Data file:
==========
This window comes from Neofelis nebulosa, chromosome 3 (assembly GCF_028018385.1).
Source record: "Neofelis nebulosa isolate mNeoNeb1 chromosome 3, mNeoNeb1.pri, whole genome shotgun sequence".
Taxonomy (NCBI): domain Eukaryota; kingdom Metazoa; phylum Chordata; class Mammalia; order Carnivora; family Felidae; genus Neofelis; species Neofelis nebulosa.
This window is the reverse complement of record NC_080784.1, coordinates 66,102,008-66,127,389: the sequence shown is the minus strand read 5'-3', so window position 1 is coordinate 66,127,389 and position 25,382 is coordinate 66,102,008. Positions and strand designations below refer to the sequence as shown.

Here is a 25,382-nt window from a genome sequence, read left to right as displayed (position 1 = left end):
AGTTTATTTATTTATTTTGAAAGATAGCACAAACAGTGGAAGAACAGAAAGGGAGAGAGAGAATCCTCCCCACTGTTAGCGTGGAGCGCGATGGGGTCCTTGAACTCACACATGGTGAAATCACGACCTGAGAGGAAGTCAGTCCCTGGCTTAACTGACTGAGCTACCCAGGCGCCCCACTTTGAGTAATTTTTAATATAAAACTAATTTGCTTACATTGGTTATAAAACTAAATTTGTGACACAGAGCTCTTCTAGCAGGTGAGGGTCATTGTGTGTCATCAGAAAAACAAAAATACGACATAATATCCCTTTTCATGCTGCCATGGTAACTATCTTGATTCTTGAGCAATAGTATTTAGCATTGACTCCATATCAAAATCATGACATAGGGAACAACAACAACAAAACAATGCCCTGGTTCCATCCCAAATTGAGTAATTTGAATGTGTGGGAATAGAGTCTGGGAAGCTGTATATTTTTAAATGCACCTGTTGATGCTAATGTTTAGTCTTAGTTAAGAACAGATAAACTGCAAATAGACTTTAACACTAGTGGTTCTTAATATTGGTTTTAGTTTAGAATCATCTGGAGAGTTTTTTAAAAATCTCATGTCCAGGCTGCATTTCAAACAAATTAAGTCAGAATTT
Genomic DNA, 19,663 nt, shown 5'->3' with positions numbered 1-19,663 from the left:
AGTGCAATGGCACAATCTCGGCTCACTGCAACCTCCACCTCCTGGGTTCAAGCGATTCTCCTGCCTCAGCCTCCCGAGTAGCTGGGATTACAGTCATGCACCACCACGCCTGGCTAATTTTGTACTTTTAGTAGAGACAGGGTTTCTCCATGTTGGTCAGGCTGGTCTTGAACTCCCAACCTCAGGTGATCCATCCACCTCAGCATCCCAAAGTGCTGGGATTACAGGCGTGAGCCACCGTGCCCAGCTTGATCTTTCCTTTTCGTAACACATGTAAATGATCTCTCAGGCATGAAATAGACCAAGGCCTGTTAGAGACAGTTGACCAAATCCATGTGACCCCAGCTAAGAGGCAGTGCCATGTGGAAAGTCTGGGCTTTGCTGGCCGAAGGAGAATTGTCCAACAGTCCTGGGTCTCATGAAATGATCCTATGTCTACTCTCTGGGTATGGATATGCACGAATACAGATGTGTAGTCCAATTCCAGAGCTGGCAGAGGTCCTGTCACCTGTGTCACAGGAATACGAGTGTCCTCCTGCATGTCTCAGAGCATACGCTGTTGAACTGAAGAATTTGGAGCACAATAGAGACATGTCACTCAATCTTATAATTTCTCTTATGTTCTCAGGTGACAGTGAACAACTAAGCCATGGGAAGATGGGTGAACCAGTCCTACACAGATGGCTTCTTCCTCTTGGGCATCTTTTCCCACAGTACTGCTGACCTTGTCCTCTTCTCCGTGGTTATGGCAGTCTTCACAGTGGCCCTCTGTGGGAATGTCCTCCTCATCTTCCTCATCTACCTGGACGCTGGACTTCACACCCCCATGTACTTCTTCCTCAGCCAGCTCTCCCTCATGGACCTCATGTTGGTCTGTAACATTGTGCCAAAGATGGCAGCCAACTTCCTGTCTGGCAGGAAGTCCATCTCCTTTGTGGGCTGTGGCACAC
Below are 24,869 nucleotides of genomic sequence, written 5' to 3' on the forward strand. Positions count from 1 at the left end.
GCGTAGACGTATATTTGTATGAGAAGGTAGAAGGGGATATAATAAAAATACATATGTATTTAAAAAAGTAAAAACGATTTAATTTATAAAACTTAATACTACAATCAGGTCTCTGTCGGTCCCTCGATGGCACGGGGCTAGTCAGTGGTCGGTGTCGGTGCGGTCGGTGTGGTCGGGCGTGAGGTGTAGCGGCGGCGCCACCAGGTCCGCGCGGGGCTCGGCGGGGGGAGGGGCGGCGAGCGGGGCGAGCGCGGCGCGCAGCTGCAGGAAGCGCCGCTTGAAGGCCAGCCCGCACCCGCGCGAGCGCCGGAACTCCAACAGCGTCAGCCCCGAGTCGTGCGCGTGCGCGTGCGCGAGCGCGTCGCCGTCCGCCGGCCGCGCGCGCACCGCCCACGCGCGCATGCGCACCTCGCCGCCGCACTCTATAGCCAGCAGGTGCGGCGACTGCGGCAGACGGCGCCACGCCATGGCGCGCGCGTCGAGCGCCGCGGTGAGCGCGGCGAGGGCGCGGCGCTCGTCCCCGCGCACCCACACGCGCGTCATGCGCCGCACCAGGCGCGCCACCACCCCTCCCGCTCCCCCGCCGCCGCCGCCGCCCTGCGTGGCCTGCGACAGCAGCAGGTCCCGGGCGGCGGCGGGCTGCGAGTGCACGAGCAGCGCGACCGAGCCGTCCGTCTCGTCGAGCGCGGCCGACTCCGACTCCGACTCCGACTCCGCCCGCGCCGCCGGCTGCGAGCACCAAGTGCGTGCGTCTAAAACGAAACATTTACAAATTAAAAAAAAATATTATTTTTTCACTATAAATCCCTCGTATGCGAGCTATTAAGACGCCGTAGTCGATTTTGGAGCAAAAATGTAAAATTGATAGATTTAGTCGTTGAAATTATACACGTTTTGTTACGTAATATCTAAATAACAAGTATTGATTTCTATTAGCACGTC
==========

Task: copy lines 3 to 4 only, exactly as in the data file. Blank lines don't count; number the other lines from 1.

Taxonomy (NCBI): domain Eukaryota; kingdom Metazoa; phylum Chordata; class Mammalia; order Carnivora; family Felidae; genus Neofelis; species Neofelis nebulosa.
This window is the reverse complement of record NC_080784.1, coordinates 66,102,008-66,127,389: the sequence shown is the minus strand read 5'-3', so window position 1 is coordinate 66,127,389 and position 25,382 is coordinate 66,102,008. Positions and strand designations below refer to the sequence as shown.